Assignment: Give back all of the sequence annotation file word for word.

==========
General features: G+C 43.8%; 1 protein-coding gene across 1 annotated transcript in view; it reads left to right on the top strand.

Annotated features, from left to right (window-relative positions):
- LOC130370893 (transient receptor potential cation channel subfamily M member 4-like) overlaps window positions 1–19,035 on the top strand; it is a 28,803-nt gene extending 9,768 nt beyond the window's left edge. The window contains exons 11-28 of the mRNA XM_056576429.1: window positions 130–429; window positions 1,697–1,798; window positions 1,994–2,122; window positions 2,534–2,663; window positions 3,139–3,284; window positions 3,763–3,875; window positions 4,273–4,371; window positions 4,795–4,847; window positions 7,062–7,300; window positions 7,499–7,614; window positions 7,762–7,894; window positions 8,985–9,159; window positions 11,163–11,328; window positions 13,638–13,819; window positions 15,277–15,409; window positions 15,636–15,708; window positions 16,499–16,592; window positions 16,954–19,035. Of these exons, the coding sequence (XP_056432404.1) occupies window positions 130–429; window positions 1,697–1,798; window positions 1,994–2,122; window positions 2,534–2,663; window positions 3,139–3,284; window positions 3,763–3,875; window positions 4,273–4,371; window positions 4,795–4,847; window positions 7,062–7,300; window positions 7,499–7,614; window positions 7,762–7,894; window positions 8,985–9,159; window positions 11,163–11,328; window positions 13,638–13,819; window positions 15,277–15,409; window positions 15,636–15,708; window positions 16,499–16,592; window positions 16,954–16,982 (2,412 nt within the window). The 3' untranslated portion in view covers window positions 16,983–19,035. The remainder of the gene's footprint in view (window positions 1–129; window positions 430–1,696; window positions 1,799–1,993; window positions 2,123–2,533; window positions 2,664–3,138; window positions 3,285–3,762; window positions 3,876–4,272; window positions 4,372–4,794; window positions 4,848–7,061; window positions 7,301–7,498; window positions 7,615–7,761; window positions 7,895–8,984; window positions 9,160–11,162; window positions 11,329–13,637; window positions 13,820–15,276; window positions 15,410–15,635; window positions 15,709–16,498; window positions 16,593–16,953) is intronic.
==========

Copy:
General features: G+C 43.8%; 1 protein-coding gene across 1 annotated transcript in view; it reads left to right on the top strand.

Annotated features, from left to right (window-relative positions):
- LOC130370893 (transient receptor potential cation channel subfamily M member 4-like) overlaps window positions 1–19,035 on the top strand; it is a 28,803-nt gene extending 9,768 nt beyond the window's left edge. The window contains exons 11-28 of the mRNA XM_056576429.1: window positions 130–429; window positions 1,697–1,798; window positions 1,994–2,122; window positions 2,534–2,663; window positions 3,139–3,284; window positions 3,763–3,875; window positions 4,273–4,371; window positions 4,795–4,847; window positions 7,062–7,300; window positions 7,499–7,614; window positions 7,762–7,894; window positions 8,985–9,159; window positions 11,163–11,328; window positions 13,638–13,819; window positions 15,277–15,409; window positions 15,636–15,708; window positions 16,499–16,592; window positions 16,954–19,035. Of these exons, the coding sequence (XP_056432404.1) occupies window positions 130–429; window positions 1,697–1,798; window positions 1,994–2,122; window positions 2,534–2,663; window positions 3,139–3,284; window positions 3,763–3,875; window positions 4,273–4,371; window positions 4,795–4,847; window positions 7,062–7,300; window positions 7,499–7,614; window positions 7,762–7,894; window positions 8,985–9,159; window positions 11,163–11,328; window positions 13,638–13,819; window positions 15,277–15,409; window positions 15,636–15,708; window positions 16,499–16,592; window positions 16,954–16,982 (2,412 nt within the window). The 3' untranslated portion in view covers window positions 16,983–19,035. The remainder of the gene's footprint in view (window positions 1–129; window positions 430–1,696; window positions 1,799–1,993; window positions 2,123–2,533; window positions 2,664–3,138; window positions 3,285–3,762; window positions 3,876–4,272; window positions 4,372–4,794; window positions 4,848–7,061; window positions 7,301–7,498; window positions 7,615–7,761; window positions 7,895–8,984; window positions 9,160–11,162; window positions 11,329–13,637; window positions 13,820–15,276; window positions 15,410–15,635; window positions 15,709–16,498; window positions 16,593–16,953) is intronic.